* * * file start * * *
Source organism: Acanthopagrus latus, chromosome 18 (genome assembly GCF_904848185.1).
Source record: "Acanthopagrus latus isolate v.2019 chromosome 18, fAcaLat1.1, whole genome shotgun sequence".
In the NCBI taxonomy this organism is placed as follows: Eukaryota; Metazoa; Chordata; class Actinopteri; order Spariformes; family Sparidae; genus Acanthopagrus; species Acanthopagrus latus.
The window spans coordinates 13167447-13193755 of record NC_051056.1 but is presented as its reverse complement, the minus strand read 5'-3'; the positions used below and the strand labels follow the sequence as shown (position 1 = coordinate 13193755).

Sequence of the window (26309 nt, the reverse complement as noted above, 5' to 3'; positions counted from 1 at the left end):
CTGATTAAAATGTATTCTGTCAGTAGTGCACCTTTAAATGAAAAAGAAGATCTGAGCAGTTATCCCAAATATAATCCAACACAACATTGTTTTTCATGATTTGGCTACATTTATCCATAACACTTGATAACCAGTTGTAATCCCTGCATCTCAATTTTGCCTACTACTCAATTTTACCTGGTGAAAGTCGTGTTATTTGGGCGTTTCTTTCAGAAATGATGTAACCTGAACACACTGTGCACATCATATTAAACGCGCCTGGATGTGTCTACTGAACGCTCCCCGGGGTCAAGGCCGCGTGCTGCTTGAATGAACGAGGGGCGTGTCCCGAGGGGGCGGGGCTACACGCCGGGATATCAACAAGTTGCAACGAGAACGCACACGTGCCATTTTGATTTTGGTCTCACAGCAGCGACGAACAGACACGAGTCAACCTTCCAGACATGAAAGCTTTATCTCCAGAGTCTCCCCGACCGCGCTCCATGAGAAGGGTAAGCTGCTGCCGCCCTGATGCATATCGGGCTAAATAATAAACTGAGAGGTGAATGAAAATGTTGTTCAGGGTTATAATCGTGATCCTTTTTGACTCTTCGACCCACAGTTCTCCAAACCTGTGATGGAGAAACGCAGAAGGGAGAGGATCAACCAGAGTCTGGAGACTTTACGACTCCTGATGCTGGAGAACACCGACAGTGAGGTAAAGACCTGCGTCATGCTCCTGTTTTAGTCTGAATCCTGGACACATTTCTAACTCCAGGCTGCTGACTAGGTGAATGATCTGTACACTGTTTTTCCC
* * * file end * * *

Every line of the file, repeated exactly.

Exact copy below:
Source organism: Acanthopagrus latus, chromosome 18 (genome assembly GCF_904848185.1).
Source record: "Acanthopagrus latus isolate v.2019 chromosome 18, fAcaLat1.1, whole genome shotgun sequence".
In the NCBI taxonomy this organism is placed as follows: Eukaryota; Metazoa; Chordata; class Actinopteri; order Spariformes; family Sparidae; genus Acanthopagrus; species Acanthopagrus latus.
The window spans coordinates 13167447-13193755 of record NC_051056.1 but is presented as its reverse complement, the minus strand read 5'-3'; the positions used below and the strand labels follow the sequence as shown (position 1 = coordinate 13193755).

Sequence of the window (26309 nt, the reverse complement as noted above, 5' to 3'; positions counted from 1 at the left end):
CTGATTAAAATGTATTCTGTCAGTAGTGCACCTTTAAATGAAAAAGAAGATCTGAGCAGTTATCCCAAATATAATCCAACACAACATTGTTTTTCATGATTTGGCTACATTTATCCATAACACTTGATAACCAGTTGTAATCCCTGCATCTCAATTTTGCCTACTACTCAATTTTACCTGGTGAAAGTCGTGTTATTTGGGCGTTTCTTTCAGAAATGATGTAACCTGAACACACTGTGCACATCATATTAAACGCGCCTGGATGTGTCTACTGAACGCTCCCCGGGGTCAAGGCCGCGTGCTGCTTGAATGAACGAGGGGCGTGTCCCGAGGGGGCGGGGCTACACGCCGGGATATCAACAAGTTGCAACGAGAACGCACACGTGCCATTTTGATTTTGGTCTCACAGCAGCGACGAACAGACACGAGTCAACCTTCCAGACATGAAAGCTTTATCTCCAGAGTCTCCCCGACCGCGCTCCATGAGAAGGGTAAGCTGCTGCCGCCCTGATGCATATCGGGCTAAATAATAAACTGAGAGGTGAATGAAAATGTTGTTCAGGGTTATAATCGTGATCCTTTTTGACTCTTCGACCCACAGTTCTCCAAACCTGTGATGGAGAAACGCAGAAGGGAGAGGATCAACCAGAGTCTGGAGACTTTACGACTCCTGATGCTGGAGAACACCGACAGTGAGGTAAAGACCTGCGTCATGCTCCTGTTTTAGTCTGAATCCTGGACACATTTCTAACTCCAGGCTGCTGACTAGGTGAATGATCTGTACACTGTTTTTCCC